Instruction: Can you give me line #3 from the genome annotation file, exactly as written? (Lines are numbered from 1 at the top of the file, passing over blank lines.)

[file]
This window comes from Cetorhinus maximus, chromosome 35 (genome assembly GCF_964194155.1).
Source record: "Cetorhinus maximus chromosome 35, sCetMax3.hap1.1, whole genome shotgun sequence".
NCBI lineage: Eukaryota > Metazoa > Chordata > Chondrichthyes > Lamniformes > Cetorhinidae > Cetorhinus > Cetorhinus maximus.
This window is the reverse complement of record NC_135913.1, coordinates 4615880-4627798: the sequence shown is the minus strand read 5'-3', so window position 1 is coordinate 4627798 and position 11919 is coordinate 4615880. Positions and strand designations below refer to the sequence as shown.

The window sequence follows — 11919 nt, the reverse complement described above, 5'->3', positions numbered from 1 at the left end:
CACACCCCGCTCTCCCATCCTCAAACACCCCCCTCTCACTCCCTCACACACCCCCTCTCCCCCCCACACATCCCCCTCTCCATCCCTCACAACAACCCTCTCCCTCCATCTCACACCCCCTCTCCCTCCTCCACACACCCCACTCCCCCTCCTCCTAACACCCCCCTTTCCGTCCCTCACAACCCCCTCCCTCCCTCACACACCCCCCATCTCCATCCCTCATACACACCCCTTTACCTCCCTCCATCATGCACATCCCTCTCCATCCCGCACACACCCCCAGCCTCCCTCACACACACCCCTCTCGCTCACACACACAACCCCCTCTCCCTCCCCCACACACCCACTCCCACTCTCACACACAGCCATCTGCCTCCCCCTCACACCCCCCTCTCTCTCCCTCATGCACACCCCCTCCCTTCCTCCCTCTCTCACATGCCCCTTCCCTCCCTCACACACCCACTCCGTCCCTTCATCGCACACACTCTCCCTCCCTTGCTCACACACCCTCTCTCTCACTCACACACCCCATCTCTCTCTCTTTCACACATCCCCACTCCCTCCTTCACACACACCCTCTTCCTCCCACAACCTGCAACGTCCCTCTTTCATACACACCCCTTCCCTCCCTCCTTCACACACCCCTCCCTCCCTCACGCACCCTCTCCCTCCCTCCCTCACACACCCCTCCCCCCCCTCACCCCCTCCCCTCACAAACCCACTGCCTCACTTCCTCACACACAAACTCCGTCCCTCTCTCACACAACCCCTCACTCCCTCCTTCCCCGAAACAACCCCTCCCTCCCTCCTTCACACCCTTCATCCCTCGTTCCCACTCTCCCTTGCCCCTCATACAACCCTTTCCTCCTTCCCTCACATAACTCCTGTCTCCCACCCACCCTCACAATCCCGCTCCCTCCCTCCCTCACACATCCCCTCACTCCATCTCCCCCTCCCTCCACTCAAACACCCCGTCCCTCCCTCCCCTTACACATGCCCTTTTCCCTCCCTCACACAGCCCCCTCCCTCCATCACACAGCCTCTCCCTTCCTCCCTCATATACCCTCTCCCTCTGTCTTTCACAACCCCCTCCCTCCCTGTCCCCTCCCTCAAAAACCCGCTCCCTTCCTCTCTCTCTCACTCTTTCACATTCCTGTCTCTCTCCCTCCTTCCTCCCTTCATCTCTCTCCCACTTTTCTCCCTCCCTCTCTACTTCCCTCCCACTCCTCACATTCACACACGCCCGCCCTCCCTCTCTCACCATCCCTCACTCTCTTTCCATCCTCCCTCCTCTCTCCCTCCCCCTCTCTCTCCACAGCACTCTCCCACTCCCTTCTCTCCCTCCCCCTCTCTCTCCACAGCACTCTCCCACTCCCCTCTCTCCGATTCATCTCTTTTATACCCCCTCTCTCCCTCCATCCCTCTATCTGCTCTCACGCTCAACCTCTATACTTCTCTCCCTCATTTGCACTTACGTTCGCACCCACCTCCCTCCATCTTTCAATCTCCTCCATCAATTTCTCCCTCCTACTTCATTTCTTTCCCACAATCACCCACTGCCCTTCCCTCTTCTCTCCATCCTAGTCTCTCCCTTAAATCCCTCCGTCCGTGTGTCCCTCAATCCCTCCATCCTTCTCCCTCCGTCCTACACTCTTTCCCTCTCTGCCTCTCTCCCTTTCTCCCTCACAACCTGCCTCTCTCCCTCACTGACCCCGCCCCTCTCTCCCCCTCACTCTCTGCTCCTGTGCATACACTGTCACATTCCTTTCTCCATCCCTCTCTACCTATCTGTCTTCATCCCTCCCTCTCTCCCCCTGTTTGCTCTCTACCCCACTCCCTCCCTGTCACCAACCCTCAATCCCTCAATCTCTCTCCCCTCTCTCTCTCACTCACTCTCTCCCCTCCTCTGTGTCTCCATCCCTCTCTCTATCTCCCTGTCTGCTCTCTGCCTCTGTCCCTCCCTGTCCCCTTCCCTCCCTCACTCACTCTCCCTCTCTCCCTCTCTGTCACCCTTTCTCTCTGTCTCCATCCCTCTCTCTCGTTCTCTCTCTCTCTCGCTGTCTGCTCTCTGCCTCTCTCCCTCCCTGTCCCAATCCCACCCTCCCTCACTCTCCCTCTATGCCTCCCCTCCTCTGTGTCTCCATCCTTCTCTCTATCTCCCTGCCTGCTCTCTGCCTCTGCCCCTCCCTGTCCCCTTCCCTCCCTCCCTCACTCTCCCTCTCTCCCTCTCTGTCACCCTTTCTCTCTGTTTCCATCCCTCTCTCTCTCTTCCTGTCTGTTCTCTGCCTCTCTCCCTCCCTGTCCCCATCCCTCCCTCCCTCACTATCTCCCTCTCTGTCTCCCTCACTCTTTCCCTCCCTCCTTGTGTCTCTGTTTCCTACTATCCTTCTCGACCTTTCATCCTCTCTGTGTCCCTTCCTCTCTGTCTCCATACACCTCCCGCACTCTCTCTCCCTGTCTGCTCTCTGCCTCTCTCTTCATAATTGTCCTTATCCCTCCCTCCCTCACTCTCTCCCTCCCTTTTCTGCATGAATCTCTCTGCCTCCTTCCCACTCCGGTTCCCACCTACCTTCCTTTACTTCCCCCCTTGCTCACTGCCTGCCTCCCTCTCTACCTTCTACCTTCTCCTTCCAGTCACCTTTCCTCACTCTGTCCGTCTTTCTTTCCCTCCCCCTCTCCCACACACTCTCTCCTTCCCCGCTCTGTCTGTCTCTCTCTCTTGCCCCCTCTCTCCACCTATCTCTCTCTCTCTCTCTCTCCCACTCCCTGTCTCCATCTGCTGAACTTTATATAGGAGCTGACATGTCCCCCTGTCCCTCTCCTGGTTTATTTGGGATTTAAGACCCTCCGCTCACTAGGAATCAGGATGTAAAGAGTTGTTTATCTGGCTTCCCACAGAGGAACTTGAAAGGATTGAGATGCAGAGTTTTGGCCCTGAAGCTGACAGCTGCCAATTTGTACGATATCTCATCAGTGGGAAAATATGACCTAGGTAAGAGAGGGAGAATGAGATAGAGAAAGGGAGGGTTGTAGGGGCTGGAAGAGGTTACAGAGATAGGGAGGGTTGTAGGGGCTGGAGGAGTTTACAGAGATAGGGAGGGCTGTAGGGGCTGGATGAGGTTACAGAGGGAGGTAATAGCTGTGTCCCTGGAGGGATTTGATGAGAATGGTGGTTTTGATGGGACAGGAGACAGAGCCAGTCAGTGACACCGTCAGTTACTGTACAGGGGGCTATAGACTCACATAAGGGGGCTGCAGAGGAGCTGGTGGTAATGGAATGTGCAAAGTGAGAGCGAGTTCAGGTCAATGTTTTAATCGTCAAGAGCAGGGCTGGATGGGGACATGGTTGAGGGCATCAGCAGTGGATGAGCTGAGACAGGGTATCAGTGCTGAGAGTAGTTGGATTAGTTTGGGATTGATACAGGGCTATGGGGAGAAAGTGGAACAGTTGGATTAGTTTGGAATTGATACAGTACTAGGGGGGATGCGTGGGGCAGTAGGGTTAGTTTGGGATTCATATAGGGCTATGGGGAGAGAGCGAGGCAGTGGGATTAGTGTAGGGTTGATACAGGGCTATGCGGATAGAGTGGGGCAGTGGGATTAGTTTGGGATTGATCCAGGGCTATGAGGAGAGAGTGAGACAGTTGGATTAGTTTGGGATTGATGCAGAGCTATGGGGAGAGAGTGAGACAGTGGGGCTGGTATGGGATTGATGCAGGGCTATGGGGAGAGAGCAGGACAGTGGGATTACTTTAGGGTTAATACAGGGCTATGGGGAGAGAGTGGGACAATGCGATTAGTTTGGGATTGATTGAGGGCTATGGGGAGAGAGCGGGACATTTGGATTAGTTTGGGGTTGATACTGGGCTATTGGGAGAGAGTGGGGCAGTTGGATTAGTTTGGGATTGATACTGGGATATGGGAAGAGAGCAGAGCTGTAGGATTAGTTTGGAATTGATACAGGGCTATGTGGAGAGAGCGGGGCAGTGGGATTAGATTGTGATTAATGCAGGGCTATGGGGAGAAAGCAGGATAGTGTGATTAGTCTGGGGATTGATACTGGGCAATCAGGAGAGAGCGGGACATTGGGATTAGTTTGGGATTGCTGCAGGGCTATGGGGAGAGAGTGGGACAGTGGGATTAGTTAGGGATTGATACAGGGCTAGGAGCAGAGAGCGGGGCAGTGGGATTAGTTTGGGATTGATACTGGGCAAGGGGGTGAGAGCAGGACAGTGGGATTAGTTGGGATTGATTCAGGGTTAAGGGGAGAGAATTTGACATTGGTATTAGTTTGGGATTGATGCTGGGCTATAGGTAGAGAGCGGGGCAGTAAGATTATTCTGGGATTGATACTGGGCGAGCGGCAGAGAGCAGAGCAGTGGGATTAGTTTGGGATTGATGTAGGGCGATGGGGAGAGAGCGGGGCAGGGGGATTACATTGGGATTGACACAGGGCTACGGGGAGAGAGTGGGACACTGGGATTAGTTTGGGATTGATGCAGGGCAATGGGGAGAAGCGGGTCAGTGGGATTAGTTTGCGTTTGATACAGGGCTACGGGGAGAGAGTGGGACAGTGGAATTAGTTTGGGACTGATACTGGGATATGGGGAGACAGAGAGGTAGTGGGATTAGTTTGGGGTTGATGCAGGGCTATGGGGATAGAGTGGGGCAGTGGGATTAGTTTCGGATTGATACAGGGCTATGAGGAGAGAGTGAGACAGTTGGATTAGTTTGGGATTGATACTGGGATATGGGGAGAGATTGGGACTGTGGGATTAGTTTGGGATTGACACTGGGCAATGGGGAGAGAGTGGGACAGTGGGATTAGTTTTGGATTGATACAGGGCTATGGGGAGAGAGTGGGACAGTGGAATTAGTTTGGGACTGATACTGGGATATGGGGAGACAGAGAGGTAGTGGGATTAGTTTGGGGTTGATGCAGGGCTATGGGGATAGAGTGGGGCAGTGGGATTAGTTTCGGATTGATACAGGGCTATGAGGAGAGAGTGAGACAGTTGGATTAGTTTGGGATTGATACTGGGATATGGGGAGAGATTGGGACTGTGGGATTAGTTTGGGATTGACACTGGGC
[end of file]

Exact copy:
NCBI lineage: Eukaryota > Metazoa > Chordata > Chondrichthyes > Lamniformes > Cetorhinidae > Cetorhinus > Cetorhinus maximus.